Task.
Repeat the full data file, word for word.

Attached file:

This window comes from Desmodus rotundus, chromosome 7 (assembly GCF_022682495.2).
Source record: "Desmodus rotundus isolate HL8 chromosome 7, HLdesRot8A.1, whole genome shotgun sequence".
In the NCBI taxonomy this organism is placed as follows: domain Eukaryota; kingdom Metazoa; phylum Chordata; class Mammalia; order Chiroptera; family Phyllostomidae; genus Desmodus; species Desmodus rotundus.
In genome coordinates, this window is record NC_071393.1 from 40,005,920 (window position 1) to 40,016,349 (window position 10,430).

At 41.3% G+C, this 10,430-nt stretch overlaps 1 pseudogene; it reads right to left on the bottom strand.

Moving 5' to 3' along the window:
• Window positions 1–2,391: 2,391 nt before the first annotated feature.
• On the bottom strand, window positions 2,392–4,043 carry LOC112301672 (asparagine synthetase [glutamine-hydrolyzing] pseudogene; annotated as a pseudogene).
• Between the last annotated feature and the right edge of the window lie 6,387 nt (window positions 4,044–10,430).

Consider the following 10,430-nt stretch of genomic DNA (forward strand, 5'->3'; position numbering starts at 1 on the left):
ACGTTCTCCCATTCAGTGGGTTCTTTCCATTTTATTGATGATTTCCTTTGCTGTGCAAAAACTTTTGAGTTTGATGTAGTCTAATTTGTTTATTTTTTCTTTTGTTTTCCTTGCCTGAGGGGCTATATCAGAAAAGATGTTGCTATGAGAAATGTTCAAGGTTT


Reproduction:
This window comes from Desmodus rotundus, chromosome 7 (assembly GCF_022682495.2).
Source record: "Desmodus rotundus isolate HL8 chromosome 7, HLdesRot8A.1, whole genome shotgun sequence".
In the NCBI taxonomy this organism is placed as follows: domain Eukaryota; kingdom Metazoa; phylum Chordata; class Mammalia; order Chiroptera; family Phyllostomidae; genus Desmodus; species Desmodus rotundus.
In genome coordinates, this window is record NC_071393.1 from 40,005,920 (window position 1) to 40,016,349 (window position 10,430).

At 41.3% G+C, this 10,430-nt stretch overlaps 1 pseudogene; it reads right to left on the bottom strand.

Moving 5' to 3' along the window:
• Window positions 1–2,391: 2,391 nt before the first annotated feature.
• On the bottom strand, window positions 2,392–4,043 carry LOC112301672 (asparagine synthetase [glutamine-hydrolyzing] pseudogene; annotated as a pseudogene).
• Between the last annotated feature and the right edge of the window lie 6,387 nt (window positions 4,044–10,430).

Consider the following 10,430-nt stretch of genomic DNA (forward strand, 5'->3'; position numbering starts at 1 on the left):
ACGTTCTCCCATTCAGTGGGTTCTTTCCATTTTATTGATGATTTCCTTTGCTGTGCAAAAACTTTTGAGTTTGATGTAGTCTAATTTGTTTATTTTTTCTTTTGTTTTCCTTGCCTGAGGGGCTATATCAGAAAAGATGTTGCTATGAGAAATGTTCAAGGTTT